3. Consumers read reviews. With more and more people going online to read reviews and ratings of products before they buy, you need to know what customers are saying about your business online. Get your business listed on local search sites like Local.com and CitySearch (it’s free) and on shopping comparison sites. Every place you’re listed boosts your position in search results. Next, monitor the reviews of your products, services or business that appear online. Answer poor reviews before they have a chance to damage your reputation. Make it easier for customers to find the reviews by linking to them from your site; you can even post reviews on your site.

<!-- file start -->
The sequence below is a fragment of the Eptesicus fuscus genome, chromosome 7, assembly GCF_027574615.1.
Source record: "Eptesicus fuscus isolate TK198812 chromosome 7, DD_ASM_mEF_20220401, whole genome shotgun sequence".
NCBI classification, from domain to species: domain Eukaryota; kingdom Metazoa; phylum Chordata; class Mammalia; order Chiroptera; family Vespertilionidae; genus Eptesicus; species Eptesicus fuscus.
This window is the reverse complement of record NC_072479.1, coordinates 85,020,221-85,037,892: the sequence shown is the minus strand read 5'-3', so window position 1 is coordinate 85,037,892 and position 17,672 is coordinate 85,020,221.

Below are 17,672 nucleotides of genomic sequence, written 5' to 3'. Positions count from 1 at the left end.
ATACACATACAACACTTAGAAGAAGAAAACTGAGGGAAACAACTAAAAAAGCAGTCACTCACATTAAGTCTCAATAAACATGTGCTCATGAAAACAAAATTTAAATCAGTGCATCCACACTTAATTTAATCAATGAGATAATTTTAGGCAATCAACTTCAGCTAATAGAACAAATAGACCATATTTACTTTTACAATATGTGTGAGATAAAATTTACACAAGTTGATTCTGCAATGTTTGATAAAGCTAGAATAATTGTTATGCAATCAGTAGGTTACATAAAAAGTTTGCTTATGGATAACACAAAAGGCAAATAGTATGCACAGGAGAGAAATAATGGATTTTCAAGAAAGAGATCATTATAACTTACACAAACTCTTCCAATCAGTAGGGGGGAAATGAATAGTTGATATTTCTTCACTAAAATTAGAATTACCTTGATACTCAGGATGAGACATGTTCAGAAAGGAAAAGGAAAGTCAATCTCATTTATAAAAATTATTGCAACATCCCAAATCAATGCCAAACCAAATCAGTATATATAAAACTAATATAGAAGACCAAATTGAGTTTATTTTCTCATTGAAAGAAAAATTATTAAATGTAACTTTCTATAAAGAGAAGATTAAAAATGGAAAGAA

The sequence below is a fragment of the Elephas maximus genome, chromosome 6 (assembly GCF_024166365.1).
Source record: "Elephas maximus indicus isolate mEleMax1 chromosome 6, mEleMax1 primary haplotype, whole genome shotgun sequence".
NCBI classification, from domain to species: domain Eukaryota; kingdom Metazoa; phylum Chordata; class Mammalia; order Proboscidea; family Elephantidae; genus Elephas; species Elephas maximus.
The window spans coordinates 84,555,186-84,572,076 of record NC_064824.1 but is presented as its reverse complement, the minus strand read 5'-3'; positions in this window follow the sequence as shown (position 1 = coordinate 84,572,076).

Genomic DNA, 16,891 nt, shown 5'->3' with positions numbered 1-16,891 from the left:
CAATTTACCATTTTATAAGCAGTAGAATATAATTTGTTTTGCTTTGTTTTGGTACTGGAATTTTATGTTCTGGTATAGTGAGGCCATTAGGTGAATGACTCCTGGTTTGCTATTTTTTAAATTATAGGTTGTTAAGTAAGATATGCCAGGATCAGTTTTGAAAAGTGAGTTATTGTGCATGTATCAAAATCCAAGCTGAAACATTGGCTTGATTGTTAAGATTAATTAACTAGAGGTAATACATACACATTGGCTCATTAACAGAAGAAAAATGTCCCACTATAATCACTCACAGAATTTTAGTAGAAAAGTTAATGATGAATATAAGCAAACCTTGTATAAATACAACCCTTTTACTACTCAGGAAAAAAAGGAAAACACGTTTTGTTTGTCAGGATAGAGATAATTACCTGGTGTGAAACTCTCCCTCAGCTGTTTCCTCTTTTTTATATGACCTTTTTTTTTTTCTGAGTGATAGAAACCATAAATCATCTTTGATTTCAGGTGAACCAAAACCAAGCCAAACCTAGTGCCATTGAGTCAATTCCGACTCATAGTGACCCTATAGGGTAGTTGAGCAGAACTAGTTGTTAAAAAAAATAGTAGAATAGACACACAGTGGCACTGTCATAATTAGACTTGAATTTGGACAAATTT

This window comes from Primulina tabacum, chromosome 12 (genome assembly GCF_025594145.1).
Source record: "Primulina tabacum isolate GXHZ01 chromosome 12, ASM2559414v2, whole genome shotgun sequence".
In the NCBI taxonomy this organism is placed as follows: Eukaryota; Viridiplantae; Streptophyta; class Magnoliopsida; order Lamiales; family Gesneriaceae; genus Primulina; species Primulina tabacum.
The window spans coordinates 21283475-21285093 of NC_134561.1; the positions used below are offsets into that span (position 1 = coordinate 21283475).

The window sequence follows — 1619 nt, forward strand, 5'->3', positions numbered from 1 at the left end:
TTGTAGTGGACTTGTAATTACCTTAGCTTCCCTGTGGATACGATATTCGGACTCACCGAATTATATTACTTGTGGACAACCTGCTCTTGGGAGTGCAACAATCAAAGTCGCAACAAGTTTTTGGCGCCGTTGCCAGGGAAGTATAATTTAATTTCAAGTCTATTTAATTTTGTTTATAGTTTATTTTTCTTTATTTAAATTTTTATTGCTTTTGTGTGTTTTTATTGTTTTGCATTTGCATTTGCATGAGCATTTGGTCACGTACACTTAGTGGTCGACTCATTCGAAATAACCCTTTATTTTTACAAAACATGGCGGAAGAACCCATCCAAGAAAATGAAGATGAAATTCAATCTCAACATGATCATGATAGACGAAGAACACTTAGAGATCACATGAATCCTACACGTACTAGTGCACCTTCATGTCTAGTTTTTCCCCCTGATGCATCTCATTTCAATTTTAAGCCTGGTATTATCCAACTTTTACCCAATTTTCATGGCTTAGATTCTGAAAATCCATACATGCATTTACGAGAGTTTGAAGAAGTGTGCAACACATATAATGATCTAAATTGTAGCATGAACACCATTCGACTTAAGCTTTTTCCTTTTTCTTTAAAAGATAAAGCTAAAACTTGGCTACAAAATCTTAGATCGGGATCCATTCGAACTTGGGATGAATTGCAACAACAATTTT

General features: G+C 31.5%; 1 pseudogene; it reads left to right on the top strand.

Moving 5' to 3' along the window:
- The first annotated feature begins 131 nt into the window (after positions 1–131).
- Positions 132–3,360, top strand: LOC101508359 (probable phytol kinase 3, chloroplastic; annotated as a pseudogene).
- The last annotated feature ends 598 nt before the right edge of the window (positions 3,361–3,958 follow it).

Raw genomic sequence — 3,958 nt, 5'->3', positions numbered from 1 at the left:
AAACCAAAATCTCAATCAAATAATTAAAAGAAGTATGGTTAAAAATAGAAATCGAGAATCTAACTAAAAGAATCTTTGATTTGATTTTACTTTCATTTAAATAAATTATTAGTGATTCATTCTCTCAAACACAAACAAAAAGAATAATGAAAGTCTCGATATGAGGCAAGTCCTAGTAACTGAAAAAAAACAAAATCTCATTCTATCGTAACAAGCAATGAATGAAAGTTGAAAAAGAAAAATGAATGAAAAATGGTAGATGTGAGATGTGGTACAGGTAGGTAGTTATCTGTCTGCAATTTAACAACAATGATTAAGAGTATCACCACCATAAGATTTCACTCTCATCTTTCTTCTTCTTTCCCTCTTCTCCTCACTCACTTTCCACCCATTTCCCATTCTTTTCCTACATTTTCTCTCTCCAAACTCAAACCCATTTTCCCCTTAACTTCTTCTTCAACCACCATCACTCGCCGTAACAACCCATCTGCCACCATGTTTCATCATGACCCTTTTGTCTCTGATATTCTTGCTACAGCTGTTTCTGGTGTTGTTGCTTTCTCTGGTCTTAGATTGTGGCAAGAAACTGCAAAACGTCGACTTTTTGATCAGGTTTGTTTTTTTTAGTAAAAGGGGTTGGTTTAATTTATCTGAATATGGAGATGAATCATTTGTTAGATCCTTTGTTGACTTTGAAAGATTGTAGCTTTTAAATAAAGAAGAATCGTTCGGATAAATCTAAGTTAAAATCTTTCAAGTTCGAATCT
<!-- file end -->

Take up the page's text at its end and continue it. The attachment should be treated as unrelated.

4. Consumers care about the experience. Today’s customers value the entire experience of buying a product or service—so make sure the experience of shopping with you, whether online or offline, is easy and enjoyable. Is your website clear and easy to navigate? Can customers check out with minimal clicks? How about your store—is it inviting, exciting, calm or luxurious? Whatever your “brand” is, make sure your store or site convey your image.
5. Consumers care about others. If your business is involved in socially responsible causes (and I hope you are), now is the time to let customers know about it. Tie in your marketing efforts and special offers with your business’s pet cause. For instance, you could have a percentage of every purchase of X product go toward your charity; you could hold a fund-raiser day where a percentage of all site or store sales go toward that organization; you and your staff could volunteer at the charity one day and invite customers to join you. Customers are in a giving spirit at the holidays, and they’ll give your company more business if they feel like they’re also giving back.